While digital technology has kept us safe during the pandemic, for millions of people, working from home has felt more like sleeping in the office, making it harder to fully switch off.
The right to disconnect has been law for six years in France, where companies are asked to set agreed “specific hours” for “teleworkers”. Ireland also brought in a code of practice last year, under which employers should include reminders in their emails to employees which indicate that there is no requirement to reply to emails out of their contracted working hours. In late 2021 Portugal also passed a law prohibiting employers from contacting workers outside of their regular hours by phone, message or email.
To figure out how many Brits do actually switch off after work, Fasthosts polled the nation to reveal the number of emails they receive averagely and how this affects them in their lives. As seen from the responses, seven in 10 Brits receive one to 10 work emails outside of working hours per day.
One in two Brits receive up to 4 work emails outside their working hours
Based on the research, a shocking 49.2% of respondents receive 1 to 5 work-related emails outside of their office hours. What’s more, one in seven Brits receives up to 10 after-hours work emails per day! Furthermore, 67% of Brits generally reply to after-work emails, while 16% say they always reply no matter what.
What’s more, 1 in 2 Brits admits that receiving after-hours work emails has a negative impact on their lives. This is not surprising as almost one in eight Brits spend up to three hours replying to these and sacrifice hours from their personal life! No wonder 46% of people in the UK experienced or felt on the verge of burnout in 2021, based on a Statista study.
Specifically, Brits voted that the after-work emails make them feel like they’re always at work (19.4%), like they have no time for themselves (17.6%) and their family (15.1%) and are worried that if they don’t reply this would affect their career (11.3%). What’s more, one in 25 respondents experience fear of missing out (FOMO) when they don’t receive after-hours emails and they feel left out of the loop if they’re not included.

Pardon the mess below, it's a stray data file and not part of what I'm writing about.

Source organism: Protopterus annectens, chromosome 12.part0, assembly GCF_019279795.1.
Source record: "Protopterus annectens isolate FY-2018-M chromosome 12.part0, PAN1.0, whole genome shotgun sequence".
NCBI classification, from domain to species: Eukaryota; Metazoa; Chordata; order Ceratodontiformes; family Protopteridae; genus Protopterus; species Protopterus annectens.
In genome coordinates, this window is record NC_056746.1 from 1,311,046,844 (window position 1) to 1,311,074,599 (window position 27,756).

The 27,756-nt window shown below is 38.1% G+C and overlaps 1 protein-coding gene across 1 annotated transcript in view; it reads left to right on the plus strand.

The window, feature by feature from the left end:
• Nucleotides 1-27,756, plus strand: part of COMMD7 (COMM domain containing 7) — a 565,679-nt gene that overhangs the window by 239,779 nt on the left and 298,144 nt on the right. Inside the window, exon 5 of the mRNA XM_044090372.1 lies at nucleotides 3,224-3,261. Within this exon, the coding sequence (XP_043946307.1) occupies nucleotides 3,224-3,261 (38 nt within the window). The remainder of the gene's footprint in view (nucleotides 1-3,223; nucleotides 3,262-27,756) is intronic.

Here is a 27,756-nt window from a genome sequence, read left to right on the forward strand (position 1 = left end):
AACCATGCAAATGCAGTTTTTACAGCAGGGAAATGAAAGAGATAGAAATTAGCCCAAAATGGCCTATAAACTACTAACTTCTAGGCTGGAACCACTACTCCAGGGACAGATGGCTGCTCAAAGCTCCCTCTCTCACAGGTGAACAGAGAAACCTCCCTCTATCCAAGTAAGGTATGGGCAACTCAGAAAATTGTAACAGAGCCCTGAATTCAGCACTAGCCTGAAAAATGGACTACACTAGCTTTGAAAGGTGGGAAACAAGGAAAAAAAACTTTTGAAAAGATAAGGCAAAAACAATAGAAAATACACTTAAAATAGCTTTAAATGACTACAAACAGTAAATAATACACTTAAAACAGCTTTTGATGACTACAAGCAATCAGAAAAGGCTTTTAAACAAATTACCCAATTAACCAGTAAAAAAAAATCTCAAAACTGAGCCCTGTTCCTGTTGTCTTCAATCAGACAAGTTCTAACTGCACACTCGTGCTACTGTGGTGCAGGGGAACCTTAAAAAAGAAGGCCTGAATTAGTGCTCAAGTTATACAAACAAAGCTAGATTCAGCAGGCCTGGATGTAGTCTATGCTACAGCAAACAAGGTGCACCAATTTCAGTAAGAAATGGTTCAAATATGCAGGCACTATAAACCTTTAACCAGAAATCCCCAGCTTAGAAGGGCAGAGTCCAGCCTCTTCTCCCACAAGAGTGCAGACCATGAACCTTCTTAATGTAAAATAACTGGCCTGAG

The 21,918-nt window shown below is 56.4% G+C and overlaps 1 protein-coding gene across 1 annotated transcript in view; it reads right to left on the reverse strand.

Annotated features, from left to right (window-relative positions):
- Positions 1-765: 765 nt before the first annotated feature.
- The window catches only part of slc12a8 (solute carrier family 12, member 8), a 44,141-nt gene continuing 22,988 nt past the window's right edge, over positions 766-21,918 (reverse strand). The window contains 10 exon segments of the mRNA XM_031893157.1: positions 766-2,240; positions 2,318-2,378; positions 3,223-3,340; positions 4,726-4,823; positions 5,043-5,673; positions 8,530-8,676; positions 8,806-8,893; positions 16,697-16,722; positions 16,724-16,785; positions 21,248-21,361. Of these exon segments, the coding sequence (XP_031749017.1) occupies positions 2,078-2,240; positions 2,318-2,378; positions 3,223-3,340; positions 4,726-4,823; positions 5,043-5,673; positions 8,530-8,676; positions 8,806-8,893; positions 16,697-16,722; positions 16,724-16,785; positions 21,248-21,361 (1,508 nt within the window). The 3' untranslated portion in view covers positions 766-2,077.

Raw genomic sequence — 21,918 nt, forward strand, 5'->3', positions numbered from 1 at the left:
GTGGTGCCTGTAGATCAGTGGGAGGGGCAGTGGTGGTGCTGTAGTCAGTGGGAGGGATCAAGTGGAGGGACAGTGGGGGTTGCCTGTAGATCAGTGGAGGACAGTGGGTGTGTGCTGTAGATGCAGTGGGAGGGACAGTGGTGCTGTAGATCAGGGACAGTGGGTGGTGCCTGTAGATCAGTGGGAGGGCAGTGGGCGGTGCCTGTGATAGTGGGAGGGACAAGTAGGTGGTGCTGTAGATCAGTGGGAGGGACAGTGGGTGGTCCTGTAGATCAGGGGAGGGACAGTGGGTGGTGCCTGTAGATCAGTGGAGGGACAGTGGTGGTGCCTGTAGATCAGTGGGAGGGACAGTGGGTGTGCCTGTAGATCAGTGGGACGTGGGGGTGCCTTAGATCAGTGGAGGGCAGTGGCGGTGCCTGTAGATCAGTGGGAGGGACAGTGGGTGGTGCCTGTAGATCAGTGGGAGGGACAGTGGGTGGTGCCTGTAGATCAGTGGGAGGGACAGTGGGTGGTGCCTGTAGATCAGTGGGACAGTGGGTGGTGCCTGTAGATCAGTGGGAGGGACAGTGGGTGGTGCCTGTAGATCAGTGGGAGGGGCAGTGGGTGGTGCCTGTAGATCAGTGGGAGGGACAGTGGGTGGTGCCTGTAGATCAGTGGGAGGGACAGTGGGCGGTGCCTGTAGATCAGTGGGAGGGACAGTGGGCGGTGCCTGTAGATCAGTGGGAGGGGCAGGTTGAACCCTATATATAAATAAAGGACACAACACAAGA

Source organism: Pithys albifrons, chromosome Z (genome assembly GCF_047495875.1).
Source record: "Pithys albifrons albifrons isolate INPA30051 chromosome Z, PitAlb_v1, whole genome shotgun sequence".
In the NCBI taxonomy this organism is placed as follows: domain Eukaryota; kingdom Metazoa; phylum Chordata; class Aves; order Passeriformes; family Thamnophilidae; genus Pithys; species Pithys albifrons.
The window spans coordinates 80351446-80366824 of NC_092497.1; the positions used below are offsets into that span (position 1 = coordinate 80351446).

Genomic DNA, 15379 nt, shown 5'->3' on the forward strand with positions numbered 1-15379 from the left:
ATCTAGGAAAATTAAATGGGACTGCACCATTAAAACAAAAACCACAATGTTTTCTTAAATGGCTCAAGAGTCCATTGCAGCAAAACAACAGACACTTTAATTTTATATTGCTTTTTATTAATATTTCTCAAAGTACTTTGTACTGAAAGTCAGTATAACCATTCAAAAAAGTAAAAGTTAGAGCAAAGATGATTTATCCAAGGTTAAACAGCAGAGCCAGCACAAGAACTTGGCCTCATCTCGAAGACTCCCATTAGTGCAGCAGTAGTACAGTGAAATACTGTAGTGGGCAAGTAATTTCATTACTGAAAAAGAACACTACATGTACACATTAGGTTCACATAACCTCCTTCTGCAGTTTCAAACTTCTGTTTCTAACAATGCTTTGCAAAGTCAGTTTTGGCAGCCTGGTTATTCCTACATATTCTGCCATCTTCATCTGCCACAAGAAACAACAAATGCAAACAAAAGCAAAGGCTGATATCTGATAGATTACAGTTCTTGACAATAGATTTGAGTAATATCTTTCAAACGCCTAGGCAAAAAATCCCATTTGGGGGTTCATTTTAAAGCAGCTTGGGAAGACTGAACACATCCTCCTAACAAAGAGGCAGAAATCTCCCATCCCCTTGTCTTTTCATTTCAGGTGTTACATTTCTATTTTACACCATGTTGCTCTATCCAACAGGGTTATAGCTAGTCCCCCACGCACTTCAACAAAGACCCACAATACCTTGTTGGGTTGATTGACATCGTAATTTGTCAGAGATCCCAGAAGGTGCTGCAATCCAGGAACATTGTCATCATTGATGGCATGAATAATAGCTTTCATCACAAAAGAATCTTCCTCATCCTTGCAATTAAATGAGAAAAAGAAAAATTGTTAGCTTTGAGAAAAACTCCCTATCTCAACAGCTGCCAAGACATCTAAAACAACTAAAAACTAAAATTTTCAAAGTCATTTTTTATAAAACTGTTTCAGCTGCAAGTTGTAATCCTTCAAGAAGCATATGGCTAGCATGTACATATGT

Some respondents admitted that they feel like they are not important enough if they don’t receive emails after work. Even though only 1 in 25 feels this way this is a symptom of a culture based on this type of behaviour, which is quite worrying.
Interestingly, when asked if there should be a law in the UK restricting after-hours work emails, over four in ten (43.5%) agreed that there should be one in place, with most of them being women!
Millennials are the most affected and women receive more emails compared to men
Based on the findings, women receive more work-related emails after work, compared to men (51.3% and 47.1% respectively).
Despite this, both genders feel like they were always at work whereas men feel they are more likely to have no time for themselves or family, while women feel the pressure to work all the time or that not replying could affect their career. While all these show the negative effects of answering emails outside of work, it also shows an unfortunate perception that women feel they must work harder at their roles.
Our study also highlights that compared to other age groups, millennials spend the most amount of time replying to work emails outside their contracted hours and Brits aged 18-24 years old are affected the most from this, with 75% stating they receive up to 10 emails per day
Work is a crucial part of everyone’s life. However, work can potentially have a negative effect on our mental and physical health especially if employers do not respect the employee’s contracted working hours.
Nowadays there is a significant shift in the working environment with policies that promote a healthier work-life balance amid the rise of remote working. With more countries banning employers from contacting their employees outside their shift hours, maybe the UK will follow.
Our study showed that many Brits receive after-hours emails which affect them in their personal lives and as a result, most of them believe that there should be legislation aimed at minimising this problem.